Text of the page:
Since 1984, Williams has appeared in numerous television shows and television movies and miniseries. Her Ebenezer Scrooge character in 2001’s A Diva’s Christmas Carol apparently paved the way for her Scrooge-like character, Wilhelmina Slater, in Ugly Betty. Her role in the gay-tinged TV series has brought her three Emmy nominations, the third one being this year; one nomination and two Image Award wins; a Screen Actors Guild nomination; and others too numerous to mention.
In 2008, the gay-friendly star received the “Ally for Equality” award from the Human Rights Campaign. Accepting the award, she said, “This award from the Human Rights Campaign makes me feel like Miss America all over again, because I have championed what I sought out to for the past 25 years…. I will always be by your side, because the world you’re creating is the kind of world I want to raise my children in.”
Which brings us to the present. Williams is now working on the fourth season of Ugly Betty and is again nominated for an Emmy Award for her role as the cunning, can’t-take-your-eyes-off-of Wilhelmina Slater.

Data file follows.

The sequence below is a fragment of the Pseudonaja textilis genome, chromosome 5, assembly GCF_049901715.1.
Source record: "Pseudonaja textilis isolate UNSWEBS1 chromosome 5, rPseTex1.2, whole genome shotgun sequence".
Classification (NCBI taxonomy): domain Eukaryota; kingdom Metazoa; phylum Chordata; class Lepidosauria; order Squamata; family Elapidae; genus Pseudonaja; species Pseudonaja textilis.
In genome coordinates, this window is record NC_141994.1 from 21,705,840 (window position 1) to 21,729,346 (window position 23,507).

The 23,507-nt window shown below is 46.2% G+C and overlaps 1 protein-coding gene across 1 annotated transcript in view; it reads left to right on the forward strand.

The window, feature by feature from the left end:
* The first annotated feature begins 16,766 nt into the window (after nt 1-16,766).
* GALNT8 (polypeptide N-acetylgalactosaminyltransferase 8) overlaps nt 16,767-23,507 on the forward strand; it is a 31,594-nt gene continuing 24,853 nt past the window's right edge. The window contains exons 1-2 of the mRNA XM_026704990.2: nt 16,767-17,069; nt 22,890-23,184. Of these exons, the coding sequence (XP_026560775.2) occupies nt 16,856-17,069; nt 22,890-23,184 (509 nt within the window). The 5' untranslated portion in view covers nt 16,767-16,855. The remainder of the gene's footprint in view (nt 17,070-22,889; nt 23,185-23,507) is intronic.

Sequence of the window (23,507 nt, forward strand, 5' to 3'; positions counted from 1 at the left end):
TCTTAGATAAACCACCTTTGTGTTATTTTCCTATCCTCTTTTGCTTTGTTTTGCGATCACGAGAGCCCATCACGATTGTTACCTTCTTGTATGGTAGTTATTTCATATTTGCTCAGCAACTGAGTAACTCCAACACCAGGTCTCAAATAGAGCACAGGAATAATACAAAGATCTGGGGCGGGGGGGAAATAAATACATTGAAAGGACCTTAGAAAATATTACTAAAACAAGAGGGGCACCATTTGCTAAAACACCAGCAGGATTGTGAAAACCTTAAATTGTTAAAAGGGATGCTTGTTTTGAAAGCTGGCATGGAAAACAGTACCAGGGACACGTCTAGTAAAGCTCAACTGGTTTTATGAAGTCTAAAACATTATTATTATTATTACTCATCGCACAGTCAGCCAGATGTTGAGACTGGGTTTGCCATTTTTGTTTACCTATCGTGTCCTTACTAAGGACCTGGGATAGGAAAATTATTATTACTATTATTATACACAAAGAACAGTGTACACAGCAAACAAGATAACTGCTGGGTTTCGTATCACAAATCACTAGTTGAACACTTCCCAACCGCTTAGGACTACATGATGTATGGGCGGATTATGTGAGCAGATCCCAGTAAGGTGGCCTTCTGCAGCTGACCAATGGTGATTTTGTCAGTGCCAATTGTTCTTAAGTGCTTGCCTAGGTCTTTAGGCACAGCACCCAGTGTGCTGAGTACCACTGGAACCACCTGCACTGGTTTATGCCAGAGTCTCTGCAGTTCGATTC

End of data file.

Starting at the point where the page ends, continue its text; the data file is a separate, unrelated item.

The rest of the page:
Blase DiStefano: First of all, congratulations on your Emmy nomination. They say the third time is the charm, so let’s hope…
Vanessa Williams: Yes, let’s hope. Thank you.
Are you in New York?
Yes, we went back to work last week [this interview took place in mid-July, 2009].
You’re not on the set right now, are you?
No, I have today off.
So, you’re having to do this on your day off. Sorry about that.
[Laughs] That’s okay.
Are your kids with you?
No. Actually one’s in L.A., one’s in France, one’s in Philadelphia, and one’s in the city.